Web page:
Welcome to the Treehouse Community

Want to collaborate on code errors? Have bugs you need feedback on? Looking for an extra set of eyes on your latest project? Get support with fellow developers, designers, and programmers of all backgrounds and skill levels here with the Treehouse Community! While you're at it, check out some resources Treehouse students have shared here.

Looking to learn something new?

Treehouse offers a seven day free trial for new students. Get access to thousands of hours of content and join thousands of Treehouse students and alumni in the community today.

Start your free trial

JavaScript Building Applications with React and Redux Actions, Dispatch, and Reducers. Oh my! Intro to Reducers

Brendan Whiting
.a{fill-rule:evenodd;}techdegree seal-36
Brendan Whiting
Front End Web Development Techdegree Graduate 84,735 Points

Why does it seem like we're referencing a folder that doesn't exist?

We have this code:

export const ADD_PLAYER = 'player/ADD_PLAYER';

There is no 'player' folder. I don't understand what this string does.

2 Answers

It is not a reference, but a simple string. Which means that we do not reference any folder, but simply set the name of the action that will be defined later.

Not sure if this answers your question, but it's in the Redux FAQs:


"As with state, serializable actions enable several of Redux's defining features, such as time travel debugging, and recording and replaying actions. Using something like a Symbol for the type value or using instanceof checks for actions themselves would break that. Strings are serializable and easily self-descriptive, and so are a better choice. Note that it is okay to use Symbols, Promises, or other non-serializable values in an action if the action is intended for use by middleware. Actions only need to be serializable by the time they actually reach the store and are passed to the reducers.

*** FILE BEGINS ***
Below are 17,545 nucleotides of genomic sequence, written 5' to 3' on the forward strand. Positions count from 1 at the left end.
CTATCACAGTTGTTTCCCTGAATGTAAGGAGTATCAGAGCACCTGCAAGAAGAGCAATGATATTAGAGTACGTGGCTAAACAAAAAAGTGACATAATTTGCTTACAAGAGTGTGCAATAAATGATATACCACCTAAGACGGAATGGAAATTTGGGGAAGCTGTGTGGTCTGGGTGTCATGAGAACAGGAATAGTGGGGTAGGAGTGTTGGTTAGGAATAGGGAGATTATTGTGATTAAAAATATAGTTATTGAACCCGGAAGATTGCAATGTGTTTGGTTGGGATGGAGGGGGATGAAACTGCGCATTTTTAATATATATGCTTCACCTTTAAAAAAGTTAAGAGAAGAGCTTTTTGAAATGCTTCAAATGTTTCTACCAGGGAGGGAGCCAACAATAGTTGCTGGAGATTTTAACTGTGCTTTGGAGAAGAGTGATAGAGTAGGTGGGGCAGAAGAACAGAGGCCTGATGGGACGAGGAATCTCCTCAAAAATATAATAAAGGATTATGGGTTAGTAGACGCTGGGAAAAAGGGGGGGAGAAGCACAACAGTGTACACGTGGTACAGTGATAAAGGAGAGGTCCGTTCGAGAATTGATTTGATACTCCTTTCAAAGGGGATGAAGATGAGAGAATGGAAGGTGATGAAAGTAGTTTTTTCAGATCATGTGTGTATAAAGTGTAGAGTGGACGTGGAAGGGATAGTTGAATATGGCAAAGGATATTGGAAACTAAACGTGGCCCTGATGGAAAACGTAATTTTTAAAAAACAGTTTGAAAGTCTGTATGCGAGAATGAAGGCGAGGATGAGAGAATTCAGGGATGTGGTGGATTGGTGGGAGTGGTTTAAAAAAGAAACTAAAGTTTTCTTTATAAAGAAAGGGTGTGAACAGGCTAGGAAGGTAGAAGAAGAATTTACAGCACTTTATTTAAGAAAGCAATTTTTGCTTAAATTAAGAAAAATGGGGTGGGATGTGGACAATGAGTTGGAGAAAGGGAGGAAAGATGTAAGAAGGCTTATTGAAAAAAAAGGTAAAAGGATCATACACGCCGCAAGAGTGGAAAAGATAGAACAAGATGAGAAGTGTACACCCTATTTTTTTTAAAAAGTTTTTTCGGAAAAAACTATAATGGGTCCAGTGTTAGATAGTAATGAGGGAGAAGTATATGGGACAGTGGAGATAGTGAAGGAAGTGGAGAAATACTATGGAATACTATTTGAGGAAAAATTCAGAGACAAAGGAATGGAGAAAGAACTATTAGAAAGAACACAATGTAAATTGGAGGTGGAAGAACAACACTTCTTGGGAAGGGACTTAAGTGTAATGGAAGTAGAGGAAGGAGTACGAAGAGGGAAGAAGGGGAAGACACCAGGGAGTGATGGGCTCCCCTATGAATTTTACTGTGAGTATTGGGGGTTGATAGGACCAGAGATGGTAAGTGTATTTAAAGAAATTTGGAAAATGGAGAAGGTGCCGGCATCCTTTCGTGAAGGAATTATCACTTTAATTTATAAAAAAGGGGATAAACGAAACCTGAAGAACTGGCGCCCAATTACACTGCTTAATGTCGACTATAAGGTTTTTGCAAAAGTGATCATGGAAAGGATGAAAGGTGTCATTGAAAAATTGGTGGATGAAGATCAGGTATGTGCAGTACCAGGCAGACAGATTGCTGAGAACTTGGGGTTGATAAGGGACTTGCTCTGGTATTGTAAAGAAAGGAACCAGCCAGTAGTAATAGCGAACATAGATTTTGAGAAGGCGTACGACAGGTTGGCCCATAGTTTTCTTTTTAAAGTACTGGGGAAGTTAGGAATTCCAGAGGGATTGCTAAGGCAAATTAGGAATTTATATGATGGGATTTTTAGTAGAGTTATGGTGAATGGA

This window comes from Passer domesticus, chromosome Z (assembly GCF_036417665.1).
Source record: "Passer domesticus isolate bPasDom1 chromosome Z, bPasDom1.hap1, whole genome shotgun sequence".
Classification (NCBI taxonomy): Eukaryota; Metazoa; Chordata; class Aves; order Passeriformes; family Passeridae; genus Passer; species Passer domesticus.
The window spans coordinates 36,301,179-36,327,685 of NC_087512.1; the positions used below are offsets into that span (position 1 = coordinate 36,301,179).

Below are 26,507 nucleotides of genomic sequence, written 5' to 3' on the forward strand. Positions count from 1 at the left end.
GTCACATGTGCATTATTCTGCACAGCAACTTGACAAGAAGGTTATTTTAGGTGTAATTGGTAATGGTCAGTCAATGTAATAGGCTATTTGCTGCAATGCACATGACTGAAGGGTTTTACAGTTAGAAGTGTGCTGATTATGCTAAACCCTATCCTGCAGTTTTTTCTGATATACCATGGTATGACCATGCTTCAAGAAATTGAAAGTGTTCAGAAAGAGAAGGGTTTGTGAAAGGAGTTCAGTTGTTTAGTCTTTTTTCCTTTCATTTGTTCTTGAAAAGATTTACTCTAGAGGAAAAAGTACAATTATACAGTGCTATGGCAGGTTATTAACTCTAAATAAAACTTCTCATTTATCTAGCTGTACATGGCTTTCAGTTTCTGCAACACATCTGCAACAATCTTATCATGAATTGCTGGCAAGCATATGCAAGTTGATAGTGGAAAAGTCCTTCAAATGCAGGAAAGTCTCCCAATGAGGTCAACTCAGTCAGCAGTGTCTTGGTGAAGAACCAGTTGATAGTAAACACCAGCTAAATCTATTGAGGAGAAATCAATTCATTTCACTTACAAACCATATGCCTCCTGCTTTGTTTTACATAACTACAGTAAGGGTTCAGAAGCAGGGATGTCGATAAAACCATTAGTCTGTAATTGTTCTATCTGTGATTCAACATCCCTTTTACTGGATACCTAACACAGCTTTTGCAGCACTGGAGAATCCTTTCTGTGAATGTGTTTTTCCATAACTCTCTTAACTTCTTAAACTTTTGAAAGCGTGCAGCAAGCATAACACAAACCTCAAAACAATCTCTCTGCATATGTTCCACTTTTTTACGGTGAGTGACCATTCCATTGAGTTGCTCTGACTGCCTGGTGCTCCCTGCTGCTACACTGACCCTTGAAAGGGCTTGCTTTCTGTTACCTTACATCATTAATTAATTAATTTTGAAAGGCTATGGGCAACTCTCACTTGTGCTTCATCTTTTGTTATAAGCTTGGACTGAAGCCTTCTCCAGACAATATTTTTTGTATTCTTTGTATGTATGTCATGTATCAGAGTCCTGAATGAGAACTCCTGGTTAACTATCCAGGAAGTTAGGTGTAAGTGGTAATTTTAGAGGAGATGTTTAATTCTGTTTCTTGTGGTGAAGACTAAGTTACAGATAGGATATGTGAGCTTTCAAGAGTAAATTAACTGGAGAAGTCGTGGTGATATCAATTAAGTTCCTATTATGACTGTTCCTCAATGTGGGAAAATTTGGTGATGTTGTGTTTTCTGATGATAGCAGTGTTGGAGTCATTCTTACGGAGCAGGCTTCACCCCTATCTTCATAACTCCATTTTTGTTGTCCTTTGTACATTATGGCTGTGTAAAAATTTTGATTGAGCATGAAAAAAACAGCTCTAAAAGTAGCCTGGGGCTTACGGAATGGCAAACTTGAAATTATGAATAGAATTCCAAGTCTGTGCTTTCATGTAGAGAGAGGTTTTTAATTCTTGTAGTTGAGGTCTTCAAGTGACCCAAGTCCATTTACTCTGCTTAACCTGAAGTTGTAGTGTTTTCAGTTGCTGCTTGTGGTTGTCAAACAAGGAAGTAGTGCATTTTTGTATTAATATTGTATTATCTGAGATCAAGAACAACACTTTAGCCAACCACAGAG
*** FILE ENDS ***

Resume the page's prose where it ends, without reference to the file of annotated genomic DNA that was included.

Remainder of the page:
We can't reliably enforce serializable actions for performance reasons, so Redux only checks that every action is a plain object, and that the type is defined. The rest is up to you, but you might find that keeping everything serializable helps debug and reproduce issues.

Encapsulating and centralizing commonly used pieces of code is a key concept in programming. While it is certainly possible to manually create action objects everywhere, and write each type value by hand, defining reusable constants makes maintaining code easier. If you put constants in a separate file, you can check your import statements against typos so you can't accidentally use the wrong string."